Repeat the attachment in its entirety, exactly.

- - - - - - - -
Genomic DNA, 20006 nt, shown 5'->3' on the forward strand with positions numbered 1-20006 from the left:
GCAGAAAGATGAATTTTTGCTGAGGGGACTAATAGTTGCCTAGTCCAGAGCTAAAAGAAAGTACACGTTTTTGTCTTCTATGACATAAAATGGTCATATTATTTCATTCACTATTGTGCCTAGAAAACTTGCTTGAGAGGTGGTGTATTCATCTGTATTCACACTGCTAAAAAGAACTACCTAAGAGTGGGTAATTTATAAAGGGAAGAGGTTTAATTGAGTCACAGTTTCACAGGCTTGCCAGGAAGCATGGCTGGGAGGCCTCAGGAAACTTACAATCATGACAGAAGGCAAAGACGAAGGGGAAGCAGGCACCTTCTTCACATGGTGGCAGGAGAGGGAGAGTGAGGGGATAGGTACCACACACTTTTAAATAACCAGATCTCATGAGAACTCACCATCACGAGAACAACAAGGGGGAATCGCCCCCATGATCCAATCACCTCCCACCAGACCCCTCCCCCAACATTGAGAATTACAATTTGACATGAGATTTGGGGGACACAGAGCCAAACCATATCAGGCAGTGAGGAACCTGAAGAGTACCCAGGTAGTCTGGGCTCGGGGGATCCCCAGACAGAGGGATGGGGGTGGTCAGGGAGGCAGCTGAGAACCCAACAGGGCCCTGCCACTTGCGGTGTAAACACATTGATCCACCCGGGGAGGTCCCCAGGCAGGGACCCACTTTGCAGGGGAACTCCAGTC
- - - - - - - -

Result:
Genomic DNA, 20006 nt, shown 5'->3' on the forward strand with positions numbered 1-20006 from the left:
GCAGAAAGATGAATTTTTGCTGAGGGGACTAATAGTTGCCTAGTCCAGAGCTAAAAGAAAGTACACGTTTTTGTCTTCTATGACATAAAATGGTCATATTATTTCATTCACTATTGTGCCTAGAAAACTTGCTTGAGAGGTGGTGTATTCATCTGTATTCACACTGCTAAAAAGAACTACCTAAGAGTGGGTAATTTATAAAGGGAAGAGGTTTAATTGAGTCACAGTTTCACAGGCTTGCCAGGAAGCATGGCTGGGAGGCCTCAGGAAACTTACAATCATGACAGAAGGCAAAGACGAAGGGGAAGCAGGCACCTTCTTCACATGGTGGCAGGAGAGGGAGAGTGAGGGGATAGGTACCACACACTTTTAAATAACCAGATCTCATGAGAACTCACCATCACGAGAACAACAAGGGGGAATCGCCCCCATGATCCAATCACCTCCCACCAGACCCCTCCCCCAACATTGAGAATTACAATTTGACATGAGATTTGGGGGACACAGAGCCAAACCATATCAGGCAGTGAGGAACCTGAAGAGTACCCAGGTAGTCTGGGCTCGGGGGATCCCCAGACAGAGGGATGGGGGTGGTCAGGGAGGCAGCTGAGAACCCAACAGGGCCCTGCCACTTGCGGTGTAAACACATTGATCCACCCGGGGAGGTCCCCAGGCAGGGACCCACTTTGCAGGGGAACTCCAGTC